Modifications, alterations, and deletions of an image should not be permitted through electronic storage methods. It is essential that the system is adequately backed up, disaster resistant, and resistant to loss of data. As with the original documents, the system should maintain the confidentiality and security of the information. It is the responsibility of the authorized person to control or maintain electronic records.

Images must be retrieved or reproduced by the system for viewing, printing, or electronic transfer to the Department of Health as required.

It is imperative that pharmacists and pharmacy technicians follow stringent protocols when filling prescriptions and dispensing medications to ensure the correct drugs are dispensed at the correct dosage. Additionally, pharmacies should take appropriate measures to reduce the risk of prescription drug diversion.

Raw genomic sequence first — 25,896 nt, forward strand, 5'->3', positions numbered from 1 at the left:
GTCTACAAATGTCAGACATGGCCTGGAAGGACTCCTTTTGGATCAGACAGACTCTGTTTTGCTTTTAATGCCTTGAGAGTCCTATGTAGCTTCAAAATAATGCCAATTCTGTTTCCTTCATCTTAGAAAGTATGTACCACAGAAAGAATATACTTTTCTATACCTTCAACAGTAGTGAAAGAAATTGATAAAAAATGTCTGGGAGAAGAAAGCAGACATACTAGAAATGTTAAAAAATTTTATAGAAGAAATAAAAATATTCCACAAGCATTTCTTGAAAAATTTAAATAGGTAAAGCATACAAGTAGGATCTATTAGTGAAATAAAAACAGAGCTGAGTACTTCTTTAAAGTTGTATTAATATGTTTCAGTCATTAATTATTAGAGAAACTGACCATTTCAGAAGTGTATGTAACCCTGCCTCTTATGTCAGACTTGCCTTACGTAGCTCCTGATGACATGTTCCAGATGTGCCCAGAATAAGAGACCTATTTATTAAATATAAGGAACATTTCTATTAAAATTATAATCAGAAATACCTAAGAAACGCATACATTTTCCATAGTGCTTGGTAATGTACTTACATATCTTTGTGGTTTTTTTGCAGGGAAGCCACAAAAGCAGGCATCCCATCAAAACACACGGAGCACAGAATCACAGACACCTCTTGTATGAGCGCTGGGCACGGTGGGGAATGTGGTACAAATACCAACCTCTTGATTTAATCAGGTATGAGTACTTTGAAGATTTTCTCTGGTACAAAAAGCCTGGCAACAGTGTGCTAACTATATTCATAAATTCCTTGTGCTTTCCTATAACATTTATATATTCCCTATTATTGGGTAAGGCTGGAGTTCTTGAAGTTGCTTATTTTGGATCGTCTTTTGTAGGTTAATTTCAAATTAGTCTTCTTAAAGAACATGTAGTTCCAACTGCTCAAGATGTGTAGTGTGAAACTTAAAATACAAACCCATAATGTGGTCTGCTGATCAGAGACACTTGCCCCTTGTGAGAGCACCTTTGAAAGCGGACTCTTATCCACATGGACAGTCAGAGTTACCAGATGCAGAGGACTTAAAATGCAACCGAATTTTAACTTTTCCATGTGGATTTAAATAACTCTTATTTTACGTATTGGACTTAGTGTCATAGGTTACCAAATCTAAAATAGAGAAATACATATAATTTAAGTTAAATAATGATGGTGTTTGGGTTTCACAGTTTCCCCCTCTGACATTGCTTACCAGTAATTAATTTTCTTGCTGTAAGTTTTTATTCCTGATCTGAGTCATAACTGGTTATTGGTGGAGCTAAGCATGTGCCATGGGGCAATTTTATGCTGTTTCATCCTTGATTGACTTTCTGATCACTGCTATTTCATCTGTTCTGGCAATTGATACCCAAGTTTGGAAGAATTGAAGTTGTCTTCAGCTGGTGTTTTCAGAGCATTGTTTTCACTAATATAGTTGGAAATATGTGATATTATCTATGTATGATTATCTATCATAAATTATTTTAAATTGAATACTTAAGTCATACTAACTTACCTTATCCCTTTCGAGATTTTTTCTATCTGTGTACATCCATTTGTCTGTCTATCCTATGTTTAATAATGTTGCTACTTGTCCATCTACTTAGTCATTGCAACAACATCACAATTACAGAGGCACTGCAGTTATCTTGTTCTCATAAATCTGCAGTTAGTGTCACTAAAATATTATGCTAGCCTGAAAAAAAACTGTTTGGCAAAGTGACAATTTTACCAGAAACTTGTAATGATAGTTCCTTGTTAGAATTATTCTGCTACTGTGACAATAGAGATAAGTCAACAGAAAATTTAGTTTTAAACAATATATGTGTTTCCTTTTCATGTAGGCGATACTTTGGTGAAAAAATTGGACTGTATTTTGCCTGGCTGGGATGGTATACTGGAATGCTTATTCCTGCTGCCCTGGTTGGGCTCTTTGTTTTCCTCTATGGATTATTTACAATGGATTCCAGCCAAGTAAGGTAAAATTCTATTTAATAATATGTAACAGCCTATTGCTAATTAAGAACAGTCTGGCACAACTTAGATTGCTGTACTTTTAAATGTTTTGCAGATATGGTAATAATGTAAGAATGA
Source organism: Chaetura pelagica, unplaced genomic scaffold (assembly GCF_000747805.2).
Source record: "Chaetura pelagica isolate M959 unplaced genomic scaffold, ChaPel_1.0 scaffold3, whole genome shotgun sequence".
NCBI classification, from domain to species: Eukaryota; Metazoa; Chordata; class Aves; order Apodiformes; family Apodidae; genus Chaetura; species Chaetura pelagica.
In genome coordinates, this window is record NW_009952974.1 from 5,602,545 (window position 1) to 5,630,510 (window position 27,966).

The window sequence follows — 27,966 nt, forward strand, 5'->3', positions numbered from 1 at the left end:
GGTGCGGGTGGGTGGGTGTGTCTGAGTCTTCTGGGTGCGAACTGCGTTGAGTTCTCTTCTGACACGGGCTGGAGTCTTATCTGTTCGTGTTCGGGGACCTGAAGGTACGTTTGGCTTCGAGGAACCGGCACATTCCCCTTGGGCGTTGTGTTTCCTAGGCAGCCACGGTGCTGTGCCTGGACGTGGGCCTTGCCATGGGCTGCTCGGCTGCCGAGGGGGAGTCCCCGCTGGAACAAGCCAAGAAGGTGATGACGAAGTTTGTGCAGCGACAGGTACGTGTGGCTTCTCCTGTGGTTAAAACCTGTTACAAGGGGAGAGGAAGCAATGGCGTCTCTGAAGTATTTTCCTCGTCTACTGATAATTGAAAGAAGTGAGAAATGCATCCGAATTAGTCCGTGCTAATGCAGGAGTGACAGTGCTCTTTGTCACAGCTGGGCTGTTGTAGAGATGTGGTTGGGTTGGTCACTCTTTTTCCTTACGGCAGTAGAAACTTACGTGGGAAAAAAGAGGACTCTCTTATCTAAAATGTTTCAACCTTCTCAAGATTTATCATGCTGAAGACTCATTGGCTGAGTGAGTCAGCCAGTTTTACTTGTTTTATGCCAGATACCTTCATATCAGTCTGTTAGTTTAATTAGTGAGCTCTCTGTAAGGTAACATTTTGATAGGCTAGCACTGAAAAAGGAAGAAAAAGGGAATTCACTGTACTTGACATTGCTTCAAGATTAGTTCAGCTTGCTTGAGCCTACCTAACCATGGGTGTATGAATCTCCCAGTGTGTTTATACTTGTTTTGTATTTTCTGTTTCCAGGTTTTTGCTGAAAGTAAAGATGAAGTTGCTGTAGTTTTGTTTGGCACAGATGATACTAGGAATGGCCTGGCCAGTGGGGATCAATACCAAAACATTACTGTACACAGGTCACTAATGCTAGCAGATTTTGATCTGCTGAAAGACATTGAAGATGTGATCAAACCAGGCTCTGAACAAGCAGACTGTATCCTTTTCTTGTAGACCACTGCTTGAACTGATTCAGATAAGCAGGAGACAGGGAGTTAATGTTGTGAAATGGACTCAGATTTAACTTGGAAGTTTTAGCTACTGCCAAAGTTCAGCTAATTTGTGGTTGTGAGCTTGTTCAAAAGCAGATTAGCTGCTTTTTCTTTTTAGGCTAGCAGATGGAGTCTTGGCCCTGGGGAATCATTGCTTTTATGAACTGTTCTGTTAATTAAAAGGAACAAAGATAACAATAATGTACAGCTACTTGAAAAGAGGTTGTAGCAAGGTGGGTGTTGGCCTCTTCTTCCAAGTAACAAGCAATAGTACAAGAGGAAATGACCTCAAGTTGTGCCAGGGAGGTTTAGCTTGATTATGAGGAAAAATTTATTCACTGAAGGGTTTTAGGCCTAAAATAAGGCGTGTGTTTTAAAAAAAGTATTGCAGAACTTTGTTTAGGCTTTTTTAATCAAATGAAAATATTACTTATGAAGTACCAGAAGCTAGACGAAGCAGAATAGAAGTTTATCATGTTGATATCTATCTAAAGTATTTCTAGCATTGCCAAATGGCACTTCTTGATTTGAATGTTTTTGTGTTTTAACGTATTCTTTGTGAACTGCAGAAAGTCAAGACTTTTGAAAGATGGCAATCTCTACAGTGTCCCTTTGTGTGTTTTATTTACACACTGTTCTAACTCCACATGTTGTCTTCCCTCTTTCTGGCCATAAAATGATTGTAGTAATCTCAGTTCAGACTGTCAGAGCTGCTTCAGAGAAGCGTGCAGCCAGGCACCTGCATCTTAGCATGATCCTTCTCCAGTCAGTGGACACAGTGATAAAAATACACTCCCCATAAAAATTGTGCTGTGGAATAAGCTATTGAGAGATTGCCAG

The Key Elements to Billing and Coding Compliance

Whenever pharmacies bill Medicare, Medicaid, Tricare, private insurance companies, or other payors, they must ensure that they are coding all reimbursement requests correctly. In the event of a pharmacy fraud audit or investigation, coding errors, even unintentional ones, may result in substantial liability. Using incorrect billing codes, upcoding prescriptions to charge higher rates, billing for the incorrect quantity or drug, and billing for medications that were not actually given to patients are examples of errors that can raise suspicion.

Pharmacy billing compliance also involves taking reasonable steps to confirm that all prescriptions they fill are medically necessary. Payers may deny reimbursement for non-medically necessary prescriptions, and they may also pursue remedies or penalties for fraud. Even though pharmacists are not expected to second-guess healthcare providers' decisions in every case, they should understand when and how to identify questionable prescriptions.